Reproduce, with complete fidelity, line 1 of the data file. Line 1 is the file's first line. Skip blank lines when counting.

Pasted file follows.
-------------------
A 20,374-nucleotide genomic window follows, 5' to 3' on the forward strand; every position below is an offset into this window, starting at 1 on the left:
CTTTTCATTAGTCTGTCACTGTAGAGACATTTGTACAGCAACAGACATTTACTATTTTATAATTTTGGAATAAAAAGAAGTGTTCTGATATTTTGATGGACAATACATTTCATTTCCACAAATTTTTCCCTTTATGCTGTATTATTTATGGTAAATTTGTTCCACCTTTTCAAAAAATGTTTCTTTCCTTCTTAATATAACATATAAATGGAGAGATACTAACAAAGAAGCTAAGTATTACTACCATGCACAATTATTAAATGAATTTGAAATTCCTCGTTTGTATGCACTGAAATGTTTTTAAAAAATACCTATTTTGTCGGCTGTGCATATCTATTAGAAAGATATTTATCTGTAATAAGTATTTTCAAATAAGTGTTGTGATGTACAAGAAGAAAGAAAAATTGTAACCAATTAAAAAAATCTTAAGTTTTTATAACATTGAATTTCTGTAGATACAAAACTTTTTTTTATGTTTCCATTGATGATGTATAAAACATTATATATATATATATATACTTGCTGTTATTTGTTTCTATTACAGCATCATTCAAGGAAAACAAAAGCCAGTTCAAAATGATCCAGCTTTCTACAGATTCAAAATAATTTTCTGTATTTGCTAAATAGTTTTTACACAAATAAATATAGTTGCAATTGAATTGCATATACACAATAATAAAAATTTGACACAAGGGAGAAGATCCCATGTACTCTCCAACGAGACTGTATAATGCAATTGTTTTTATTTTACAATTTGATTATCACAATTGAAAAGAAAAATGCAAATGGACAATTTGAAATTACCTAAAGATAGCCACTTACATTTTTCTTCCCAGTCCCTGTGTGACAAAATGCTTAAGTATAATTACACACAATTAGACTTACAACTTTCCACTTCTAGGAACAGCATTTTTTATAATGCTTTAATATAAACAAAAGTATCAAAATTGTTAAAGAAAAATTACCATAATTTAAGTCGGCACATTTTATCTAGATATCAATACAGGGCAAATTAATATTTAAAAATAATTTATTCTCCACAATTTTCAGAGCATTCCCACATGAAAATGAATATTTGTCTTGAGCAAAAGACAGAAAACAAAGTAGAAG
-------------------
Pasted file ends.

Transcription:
A 20,374-nucleotide genomic window follows, 5' to 3' on the forward strand; every position below is an offset into this window, starting at 1 on the left: